If Hindenburg Research’s report accusing Adani Group of fraud is on the money, then you would think that veteran activist investor Bill Ackman might be tempted to join in on short-selling the Indian conglomerate’s securities.
But he is not. Ackman, head of hedge fund firm Pershing Square Capital Management, said in a tweet that he finds “the Hindenburg report highly credible and extremely well researched.” Still, he stressed that he is not shorting Adani or dealing with it in any way.
Last year, Ackman publicly swore off activist investing, saying he had “permanently retired” from the fray. Lately, Pershing Square has shifted to buying stocks in companies he believes will do well, such as Chipotle. Pershing lost almost 9% in 2022, not a good year for hedge funds, but at least Ackman’s outfit did 10 percentage points better than the S&P 500.
In reaction to the Hindenburg blast, Adani stock has tumbled in India, where it is listed. That’s good news for Hindenburg, which has shorted the shares and other Adani securities. Hindenburg is a research and trading firm that invests its own money, according to Bloomberg News.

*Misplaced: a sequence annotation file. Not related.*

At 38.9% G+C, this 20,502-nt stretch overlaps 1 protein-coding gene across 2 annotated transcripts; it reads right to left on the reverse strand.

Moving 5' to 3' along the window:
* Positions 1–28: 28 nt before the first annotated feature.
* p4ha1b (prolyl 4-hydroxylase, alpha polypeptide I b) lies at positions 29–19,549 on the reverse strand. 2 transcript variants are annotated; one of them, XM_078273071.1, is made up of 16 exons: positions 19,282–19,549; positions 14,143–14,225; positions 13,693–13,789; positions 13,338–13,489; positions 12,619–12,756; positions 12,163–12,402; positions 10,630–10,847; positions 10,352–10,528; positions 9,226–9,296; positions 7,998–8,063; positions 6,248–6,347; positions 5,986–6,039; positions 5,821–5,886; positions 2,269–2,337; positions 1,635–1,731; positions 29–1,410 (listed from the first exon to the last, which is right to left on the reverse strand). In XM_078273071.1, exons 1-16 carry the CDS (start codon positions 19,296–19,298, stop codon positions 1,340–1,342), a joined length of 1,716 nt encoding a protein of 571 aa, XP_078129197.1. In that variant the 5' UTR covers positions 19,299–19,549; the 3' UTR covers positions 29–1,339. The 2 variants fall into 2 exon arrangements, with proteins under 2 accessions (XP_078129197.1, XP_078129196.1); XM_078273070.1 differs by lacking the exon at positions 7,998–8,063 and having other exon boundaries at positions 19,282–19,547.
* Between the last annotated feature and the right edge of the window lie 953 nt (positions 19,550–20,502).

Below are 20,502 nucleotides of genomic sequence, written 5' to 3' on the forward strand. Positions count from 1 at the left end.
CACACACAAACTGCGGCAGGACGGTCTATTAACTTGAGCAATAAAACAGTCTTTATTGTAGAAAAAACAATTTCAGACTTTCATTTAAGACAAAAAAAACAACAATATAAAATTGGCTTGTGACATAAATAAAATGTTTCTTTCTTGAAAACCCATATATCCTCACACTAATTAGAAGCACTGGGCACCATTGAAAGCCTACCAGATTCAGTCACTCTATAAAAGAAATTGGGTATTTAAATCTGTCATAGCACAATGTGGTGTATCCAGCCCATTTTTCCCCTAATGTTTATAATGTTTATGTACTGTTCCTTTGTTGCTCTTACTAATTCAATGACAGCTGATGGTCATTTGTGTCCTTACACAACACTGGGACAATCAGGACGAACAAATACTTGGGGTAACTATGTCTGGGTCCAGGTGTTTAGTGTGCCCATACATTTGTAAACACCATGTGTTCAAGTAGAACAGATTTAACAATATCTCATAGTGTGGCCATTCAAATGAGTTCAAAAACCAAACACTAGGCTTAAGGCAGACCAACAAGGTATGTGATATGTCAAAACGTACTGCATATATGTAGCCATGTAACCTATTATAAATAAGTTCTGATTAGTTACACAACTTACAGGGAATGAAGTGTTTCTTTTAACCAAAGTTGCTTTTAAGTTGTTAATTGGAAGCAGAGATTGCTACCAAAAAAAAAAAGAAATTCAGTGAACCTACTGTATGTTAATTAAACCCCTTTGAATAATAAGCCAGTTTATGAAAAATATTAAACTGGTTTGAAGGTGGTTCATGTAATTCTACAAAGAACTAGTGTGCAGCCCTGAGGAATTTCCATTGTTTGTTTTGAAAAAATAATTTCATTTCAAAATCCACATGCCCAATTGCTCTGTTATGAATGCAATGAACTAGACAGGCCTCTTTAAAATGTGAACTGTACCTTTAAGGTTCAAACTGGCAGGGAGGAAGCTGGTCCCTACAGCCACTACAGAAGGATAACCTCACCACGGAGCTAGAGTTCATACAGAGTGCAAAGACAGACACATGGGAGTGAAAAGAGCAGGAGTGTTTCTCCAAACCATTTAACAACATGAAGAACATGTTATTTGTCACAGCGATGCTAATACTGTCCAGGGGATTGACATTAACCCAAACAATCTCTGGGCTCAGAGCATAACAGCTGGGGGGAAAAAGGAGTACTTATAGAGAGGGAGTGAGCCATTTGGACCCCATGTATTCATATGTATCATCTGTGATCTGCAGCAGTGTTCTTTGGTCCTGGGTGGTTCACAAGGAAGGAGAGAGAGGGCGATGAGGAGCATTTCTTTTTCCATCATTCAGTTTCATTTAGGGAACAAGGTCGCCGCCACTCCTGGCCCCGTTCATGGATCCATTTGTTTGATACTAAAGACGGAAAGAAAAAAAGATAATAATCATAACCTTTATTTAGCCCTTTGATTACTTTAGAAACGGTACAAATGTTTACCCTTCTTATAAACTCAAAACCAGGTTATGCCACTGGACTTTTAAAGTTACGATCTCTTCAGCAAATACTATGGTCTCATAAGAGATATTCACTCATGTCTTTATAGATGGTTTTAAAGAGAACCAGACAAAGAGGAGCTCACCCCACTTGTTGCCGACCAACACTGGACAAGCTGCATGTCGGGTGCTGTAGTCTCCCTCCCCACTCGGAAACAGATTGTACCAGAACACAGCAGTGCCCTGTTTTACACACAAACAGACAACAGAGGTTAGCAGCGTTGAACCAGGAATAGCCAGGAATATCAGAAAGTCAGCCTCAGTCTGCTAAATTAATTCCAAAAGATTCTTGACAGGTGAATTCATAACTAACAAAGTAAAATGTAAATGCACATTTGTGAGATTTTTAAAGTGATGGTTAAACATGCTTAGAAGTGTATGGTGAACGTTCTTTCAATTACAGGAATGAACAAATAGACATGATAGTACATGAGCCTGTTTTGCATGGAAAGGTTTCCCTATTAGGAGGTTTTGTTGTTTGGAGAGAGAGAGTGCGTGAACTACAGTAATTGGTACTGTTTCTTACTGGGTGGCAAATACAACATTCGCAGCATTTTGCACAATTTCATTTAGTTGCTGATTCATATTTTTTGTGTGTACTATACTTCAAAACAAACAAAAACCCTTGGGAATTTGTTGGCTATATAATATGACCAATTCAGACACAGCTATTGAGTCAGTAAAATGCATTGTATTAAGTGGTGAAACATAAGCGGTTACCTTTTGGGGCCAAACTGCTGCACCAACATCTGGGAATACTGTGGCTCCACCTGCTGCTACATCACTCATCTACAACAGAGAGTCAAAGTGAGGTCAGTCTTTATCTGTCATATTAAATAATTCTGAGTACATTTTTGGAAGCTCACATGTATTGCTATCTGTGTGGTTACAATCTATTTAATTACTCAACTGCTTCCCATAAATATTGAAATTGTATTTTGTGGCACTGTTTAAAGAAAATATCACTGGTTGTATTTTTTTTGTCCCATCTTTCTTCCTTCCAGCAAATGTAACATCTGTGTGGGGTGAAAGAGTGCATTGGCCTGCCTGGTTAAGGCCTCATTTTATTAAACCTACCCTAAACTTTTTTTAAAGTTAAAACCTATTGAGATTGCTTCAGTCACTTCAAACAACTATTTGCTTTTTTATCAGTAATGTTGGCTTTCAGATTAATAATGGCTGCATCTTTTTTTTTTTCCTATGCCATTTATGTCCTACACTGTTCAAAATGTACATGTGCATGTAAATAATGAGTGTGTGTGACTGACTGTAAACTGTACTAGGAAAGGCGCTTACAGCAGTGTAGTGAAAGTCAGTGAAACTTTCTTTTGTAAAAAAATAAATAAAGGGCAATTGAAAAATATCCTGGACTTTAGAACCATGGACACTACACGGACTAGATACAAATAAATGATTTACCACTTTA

Too bad for Ackman that he didn’t enjoy such good fortune in his most antagonistic shorting crusade, against Herbalife Nutrition. Ackman likened the Hindenburg study to his own negative report on Herbalife in 2012, when he labeled the company a pyramid scheme.
Unfortunately for him, his $1 billion short campaign against the nutrition business went sour. He lost big-time and exited the short position in 2018 after his target’s shares had shot up almost threefold. (Irony: Herbalife shares are now on the downslope, having dropped below their 2012 level.)
Hindenburg has accused Adani of pulling off the “largest con in corporate history,” involving “brazen stock manipulation” and accounting fraud. Adani, controlled by one of India’s richest people, Gautam Adani, denied Hindenburg’s claims and threatened to sue.